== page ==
One of the most thrilling aspects of writing – at least for me – is the concept of creating your own world. One that may or may not conform with the rules and laws of our own – that exists entirely in our minds, and is ruled only by our imagination. When you visualize any world, it can (but doesn’t necessarily) consist of many components – animals, buildings, streets, rolling hills, 4-wheelers blasting by with the muzzles of uzis protruding from every window – the list goes on and on.
What makes the wheels go round and round, in the world in your head and the one in which we live?
People. Characters, in the writing venacular. Warm-bodied denizens and heroes and ne’er-do-wells and Average Joes ands victims and you get the idea.
Close your eyes and visualize a tree. Go ahead, I’ll wait. Stick with me here, I’m going to make a point. Any old tree, it doesn’t matter. It’s your tree, so I could give a hoot. But what’s important is that you see it clearly. Did you? The breadth of the leaves, the expanse of the limbs, the roughness of the bark, the size of the trunk? Okay, now that you have it in your mind, how would you write about it? Something like -
“Jack settled underneath the massive oak to think about what he’d been told about his father. The towering limbs waved gently in the warm summer breeze, while the broad leaves shaded him from the glowering sun. The smooth, peeling bark exuded a welcome coolness against his sweating back. Soon, despite the startling news that had sent his mind reeling, he started to feel himself becoming drowsy. “
Not too difficult, right? A couple sentences, and anyone reading it would have a pretty good idea what you had in mind. Why? Because I had a few picture of the tree in my mind, and was able to convey it to paper. Elementary, Watson, ol’ boy.
Now, let’s do it again. Picture anyone you know in your mind. Wait, that’s too easy. I’ll choose. Let’s see…okay, make it your boss. Is he or she tall? short? heavy? blonde, redhead, blue eyes, green? No problem, you can get any or all of that down on paper. (Just don’t info dump – never info dump!)
When you think about it, who gives a tinker’s damn what color anyone’s hair is, anyway? And unless you’re penning a psycho-thriller about some nutcase who’d gonna level the Olympic Stadium during opening ceremonies, bulging muscles a story don’t make.What’s really, really key is you haven’t mentioned anything about temerament, habits, speech patterns, how their hands fumble with their shirt buttons when they’re nervous or their eyebrows squeeze together when you’ve missed a deadline.
Whole ‘nother ball of wax, ain’t it? We’re complex creatures, particularly from a psychological standpoint, and that’s where the problems start for the writer. I’ve read many reviews over the past few months, and one of the chief demerits I’ve read goes something like “All the characters were wooden, and they seemed to all talk the same. I often had a problem telling one from the other.”
Why would that be? Simple. The author didn’t take the time to see his own characters. He created them, gave them a name, a hair color maybe, and perhaps a body. He saw all the physical aspects. But he didn’t make them come alive. Was it a farmer? Did he give him a voice gruff from smoking too many cigarettes on his tractor, a readiness to laugh? A movie sireen with the petulant temper of a grade schooler who brooks no nonsense from anyone who she considers inferior, and who’s strident whine can be heard clearly in her wardrobe trailer, giving the director a good dressing down?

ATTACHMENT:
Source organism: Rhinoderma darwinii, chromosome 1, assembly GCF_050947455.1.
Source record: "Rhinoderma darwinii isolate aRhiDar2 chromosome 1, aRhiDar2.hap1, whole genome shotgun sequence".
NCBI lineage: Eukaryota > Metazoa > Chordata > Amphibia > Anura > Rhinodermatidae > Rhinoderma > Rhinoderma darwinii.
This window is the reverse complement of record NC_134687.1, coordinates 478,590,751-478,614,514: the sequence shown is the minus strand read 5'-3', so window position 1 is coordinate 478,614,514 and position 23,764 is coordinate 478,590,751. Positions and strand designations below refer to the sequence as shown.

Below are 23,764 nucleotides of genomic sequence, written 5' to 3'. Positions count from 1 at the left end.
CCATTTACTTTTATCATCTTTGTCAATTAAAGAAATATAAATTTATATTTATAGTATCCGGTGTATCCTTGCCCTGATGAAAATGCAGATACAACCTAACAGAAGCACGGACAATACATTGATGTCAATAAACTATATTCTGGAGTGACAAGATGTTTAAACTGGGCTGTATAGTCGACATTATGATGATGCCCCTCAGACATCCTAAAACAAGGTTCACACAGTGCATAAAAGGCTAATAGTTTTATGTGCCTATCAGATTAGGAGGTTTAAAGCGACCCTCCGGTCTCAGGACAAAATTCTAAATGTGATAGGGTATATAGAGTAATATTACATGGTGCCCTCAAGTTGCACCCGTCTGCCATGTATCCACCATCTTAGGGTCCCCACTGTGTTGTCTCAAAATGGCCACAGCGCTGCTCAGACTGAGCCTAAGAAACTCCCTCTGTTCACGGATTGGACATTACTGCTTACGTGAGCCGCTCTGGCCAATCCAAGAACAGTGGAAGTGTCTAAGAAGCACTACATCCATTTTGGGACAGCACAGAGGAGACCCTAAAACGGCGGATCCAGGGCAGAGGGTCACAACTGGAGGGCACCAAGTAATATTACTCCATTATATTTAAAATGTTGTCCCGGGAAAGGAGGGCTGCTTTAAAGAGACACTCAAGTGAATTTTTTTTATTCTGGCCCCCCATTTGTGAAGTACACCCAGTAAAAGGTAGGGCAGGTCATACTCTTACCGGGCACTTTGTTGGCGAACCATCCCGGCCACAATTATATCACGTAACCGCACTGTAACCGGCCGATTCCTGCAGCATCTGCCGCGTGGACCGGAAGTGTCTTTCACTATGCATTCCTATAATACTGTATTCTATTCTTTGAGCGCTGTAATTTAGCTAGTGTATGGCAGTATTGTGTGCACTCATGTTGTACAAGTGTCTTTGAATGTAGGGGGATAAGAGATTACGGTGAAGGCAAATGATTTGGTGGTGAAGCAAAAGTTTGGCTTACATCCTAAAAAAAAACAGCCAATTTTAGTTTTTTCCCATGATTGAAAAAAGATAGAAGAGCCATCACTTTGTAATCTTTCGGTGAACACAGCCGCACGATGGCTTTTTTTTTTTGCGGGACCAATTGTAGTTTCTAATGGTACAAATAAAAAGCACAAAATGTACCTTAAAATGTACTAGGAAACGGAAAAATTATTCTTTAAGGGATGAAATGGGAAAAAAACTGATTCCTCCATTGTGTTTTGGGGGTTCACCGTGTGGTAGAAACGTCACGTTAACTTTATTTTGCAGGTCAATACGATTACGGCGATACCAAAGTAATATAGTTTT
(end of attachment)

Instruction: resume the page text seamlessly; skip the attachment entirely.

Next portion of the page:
Do they have a personality?
That’s what sets us apart from one another, causes wars, peace marchs, sporting events, technological advances, and art. Us. Humans. And making all the characters in your book the same is on the literary level with draping elk steaks over your shoulders and walking into the tiger exhibit at the San Diego Zoo.
Not too long ago, I read a short story that contained absolutely no character descriptions whatsoever. No physical attributes, no reference to clothes, hair, or height. Gender, period. Yet, I knew as much as I needed to from the way they talked and acted to move me right through the story and enjoy it immensely. See, the author knew, and was able to convey it to me, the reader.
Conversely, when I wrote my debut novel “The Clearing” (Yes, this is the traditional Shameful Book Plug), there was one character that I didn’t have firmly in my mind. Consequently, partway through the story, she did some things that were totally out of character from how she was portrayed at the beginning of the book. I had a few reviews that called me on it, and I’ve just finished revising those errors and re-launching with the corrections.
Thankfully, all unfortunate situations typically have a bright side (Except that time my bicycle’s chain came off, I rocketed to the bottom of the hill and launched out over this field full of blackberry bushes. Never have found the up side to that one.) I used all those pretty red flags I’d been given with my errors in The Clearing when I wrote my new anthology (waaaaait fooooor iiiiiit) “Restless Souls: 3 dark fables”, and I’m comfortable that all my little character-type hootinannies are well-defined and unique.
When you dream up your characters, figure out who you want them to be. Their likes and dislikes, foibles, and peculiarities. Dr. Frankenstein had a high old time, and you will too. Then, when it’s time for them to interact in the book, that badass biker or chicken-necked accountant is ready to come blasting out in all their glory. You simply have them act like – well, like they act.
If you can’t do this, then all your characters are going to be as flat as Wiley E. Coyote after launching an Acme rocket – and I know a place that sells great elk steaks.